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3

Command-line dump straight into psql is the best bet pg_dump -h host1 -t yourtable database1 | psql -d database2 -h host2 The line in the middle is a pipe, it takes the output from the first command and provides it as input to the second.


3

You must first extract the geometries from the JSON before merging them. This should do the trick: WITH source AS( SELECT '{"type": "FeatureCollection", "features": [{ "geometry": {"type": "MultiPolygon" , "coordinates": [[[[-184557.61264043, 384896.54253906], [-134666.391073443, 239616.414560895], [-308616.222736376, 238788.813082666], ...


3

The ST_Split PostGIS function is probably what you want. To get a single line split by multiple points, you could use something like this multipoint wrapper plpgsql function. I've simplified it just to the "split (multi)lines with (multi)points" case below: DROP FUNCTION IF EXISTS split_line_multipoint(input_geom geometry, blade geometry); CREATE FUNCTION ...


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You probably need to change the pg_hba.conf file to enable for remote connections. Then you need to register the db with ArcGIS server. In ArcGIS server you will go to the Site tab, and choose datastore. Copy your sde connection file to the sever and point to that connection file.


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The general process is use ST_DUMP to break the geometry into parts. Apply a ST_DIFFERENCE to each part and then collect it back together with ST_COLLECT. I've tested this with PostGIS 2.0.1 SELECT ST_AsGeoJSON(ST_MULTI(ST_COLLECT(d.Geom)))::json FROM ( SELECT ST_DIFFERENCE( (P.Parts).geom, ST_GeometryFromText('POLYGON ((25 75, 75 ...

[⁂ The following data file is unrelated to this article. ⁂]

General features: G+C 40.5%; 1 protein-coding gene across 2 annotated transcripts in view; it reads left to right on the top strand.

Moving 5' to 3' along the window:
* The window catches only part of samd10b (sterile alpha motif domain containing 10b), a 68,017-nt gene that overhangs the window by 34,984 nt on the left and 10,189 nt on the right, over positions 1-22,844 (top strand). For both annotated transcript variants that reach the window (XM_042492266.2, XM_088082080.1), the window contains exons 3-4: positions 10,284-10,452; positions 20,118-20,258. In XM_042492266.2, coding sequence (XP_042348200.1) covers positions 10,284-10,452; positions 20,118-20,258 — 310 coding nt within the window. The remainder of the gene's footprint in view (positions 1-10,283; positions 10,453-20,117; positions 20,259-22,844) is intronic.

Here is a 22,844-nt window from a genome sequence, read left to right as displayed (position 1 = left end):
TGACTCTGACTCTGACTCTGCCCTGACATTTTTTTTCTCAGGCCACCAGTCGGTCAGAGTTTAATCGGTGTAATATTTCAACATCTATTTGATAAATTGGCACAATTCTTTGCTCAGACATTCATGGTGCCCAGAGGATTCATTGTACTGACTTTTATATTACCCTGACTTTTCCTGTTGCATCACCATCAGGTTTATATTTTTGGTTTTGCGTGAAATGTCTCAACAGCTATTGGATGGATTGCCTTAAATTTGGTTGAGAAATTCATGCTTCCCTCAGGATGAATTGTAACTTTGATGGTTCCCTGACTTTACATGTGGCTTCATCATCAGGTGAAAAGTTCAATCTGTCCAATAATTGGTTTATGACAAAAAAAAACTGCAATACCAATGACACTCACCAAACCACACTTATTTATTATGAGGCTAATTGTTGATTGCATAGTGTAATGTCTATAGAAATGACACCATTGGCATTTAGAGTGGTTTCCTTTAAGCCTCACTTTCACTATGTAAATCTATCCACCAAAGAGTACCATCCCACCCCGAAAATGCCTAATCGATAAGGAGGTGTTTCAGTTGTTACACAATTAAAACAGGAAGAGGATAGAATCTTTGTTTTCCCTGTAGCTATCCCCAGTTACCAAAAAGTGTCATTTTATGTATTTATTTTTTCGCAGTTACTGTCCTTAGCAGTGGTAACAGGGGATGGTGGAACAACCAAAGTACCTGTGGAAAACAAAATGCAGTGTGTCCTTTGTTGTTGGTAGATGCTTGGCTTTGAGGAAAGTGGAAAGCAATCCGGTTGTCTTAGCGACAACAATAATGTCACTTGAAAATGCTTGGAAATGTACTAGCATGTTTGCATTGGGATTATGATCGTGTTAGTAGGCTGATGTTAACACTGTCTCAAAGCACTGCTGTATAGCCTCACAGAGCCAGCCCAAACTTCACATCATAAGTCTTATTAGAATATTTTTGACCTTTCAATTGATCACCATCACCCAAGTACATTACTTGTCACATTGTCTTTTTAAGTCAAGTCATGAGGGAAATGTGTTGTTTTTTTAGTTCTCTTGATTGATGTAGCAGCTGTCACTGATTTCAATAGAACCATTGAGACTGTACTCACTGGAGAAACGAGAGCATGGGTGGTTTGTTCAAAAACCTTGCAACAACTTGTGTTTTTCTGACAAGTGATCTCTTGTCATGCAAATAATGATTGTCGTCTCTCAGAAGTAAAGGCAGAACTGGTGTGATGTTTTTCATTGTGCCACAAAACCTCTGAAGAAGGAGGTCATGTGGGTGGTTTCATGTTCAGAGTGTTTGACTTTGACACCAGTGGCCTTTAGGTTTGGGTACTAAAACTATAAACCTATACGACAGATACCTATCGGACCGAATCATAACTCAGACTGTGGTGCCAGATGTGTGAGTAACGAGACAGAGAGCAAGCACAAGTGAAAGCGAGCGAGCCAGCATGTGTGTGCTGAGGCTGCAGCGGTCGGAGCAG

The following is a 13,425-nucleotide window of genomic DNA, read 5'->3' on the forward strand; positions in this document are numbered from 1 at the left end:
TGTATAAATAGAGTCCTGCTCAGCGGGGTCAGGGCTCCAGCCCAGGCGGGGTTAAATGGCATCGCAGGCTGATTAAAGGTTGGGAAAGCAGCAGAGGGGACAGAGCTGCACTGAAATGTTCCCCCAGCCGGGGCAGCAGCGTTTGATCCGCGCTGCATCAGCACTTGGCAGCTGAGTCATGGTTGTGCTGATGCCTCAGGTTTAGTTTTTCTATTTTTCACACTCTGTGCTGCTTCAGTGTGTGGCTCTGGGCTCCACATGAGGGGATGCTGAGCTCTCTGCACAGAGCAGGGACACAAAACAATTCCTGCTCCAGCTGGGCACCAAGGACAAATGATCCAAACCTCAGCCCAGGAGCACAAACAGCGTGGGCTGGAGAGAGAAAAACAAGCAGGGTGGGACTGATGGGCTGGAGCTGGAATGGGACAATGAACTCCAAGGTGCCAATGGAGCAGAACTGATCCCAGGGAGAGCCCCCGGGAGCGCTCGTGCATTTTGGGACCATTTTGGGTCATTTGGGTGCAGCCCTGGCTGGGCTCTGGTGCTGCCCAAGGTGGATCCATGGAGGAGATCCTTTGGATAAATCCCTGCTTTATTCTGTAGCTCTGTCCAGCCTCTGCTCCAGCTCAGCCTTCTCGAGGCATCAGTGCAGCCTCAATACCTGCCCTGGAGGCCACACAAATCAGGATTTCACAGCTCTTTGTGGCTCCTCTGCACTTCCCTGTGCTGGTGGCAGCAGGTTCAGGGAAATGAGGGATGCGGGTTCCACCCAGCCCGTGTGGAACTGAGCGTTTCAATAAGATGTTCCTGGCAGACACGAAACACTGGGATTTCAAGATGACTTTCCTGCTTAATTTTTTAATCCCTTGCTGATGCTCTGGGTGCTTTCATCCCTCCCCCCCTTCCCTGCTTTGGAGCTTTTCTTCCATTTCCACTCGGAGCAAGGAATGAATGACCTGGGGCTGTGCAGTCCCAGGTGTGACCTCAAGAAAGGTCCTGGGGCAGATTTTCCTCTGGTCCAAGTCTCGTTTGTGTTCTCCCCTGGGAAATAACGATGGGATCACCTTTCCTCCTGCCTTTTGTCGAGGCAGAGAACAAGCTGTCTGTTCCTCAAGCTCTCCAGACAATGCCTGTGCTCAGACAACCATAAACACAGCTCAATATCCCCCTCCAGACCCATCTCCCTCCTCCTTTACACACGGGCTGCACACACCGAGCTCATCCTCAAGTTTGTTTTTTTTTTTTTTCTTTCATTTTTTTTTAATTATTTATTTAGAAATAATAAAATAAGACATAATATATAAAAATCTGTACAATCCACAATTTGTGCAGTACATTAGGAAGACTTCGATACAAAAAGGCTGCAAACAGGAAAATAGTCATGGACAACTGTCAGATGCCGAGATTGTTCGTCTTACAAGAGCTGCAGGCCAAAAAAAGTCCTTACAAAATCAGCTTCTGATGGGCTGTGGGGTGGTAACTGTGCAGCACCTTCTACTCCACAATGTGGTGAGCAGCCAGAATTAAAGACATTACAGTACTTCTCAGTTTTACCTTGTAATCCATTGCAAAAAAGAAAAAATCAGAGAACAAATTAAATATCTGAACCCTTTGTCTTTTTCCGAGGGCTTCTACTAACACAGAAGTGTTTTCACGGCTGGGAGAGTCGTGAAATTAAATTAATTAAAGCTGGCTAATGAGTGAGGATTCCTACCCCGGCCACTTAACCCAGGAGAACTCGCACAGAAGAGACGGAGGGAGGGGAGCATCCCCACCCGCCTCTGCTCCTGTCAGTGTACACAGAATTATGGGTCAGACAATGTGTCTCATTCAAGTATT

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I haven't got a installation of postgis to test this on, but something like the following should work. SELECT * FROM ( SELECT *, ROW_NUMBER() OVER (PARTITION BY code ORDER BY ST_Distance(geom, ST_SetSRID(ST_MakePoint(-90,40),4326)) RN FROM Table ) Closest WHERE RN = 1;


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If you're looking for geojson support, I would go for builtin PostgreSQL capabilities instead of parsing it with PHP. It's available since version 9.3 and it works like charm with Leaflet library. You'd also probably need to do some routing if you want to build a RESTful app and you might find any of these PHP framework handy.


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I do not know of a Commercial Service, but the US Census Tiger Dataset has a lot of City Boundary information that is current as of 2014. These are supplied as Shape Files which could be loaded into a PostGres/PostGIS database You would need to implement a Reverse GeoCode Lookup (this is a link to Google's service) to obtain a Latitude/Longitude for the ...


2

Since you're not worried about simultaneous edits on features, I'd say that in theory you have nothing to worry about. The main danger w/ QGIS is that simultaneous editors can stomp on each other's edits without noticing ("last edit wins"). For data under active editing with multiple users you might want to at least keep track of history, which you can do ...


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I did some development a couple of years ago for a company called Avalara that provides commercial services (built on MapDotNet) for obtaining just that sort of information about tax jurisdictions for a given location by address or by coordinates.


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Eventually I have figured out how to add SFCGAL functions to a PostGIS db. According to my research, one cannot configure SFCGAL to an existing PostGIS installation. The best approach for me was to reinstall PostGIS with SFCGAL configuration. Install SFCGAL. You may need to install prerequisites from terminal like sudo apt-get install cmake libcgal-dev. ...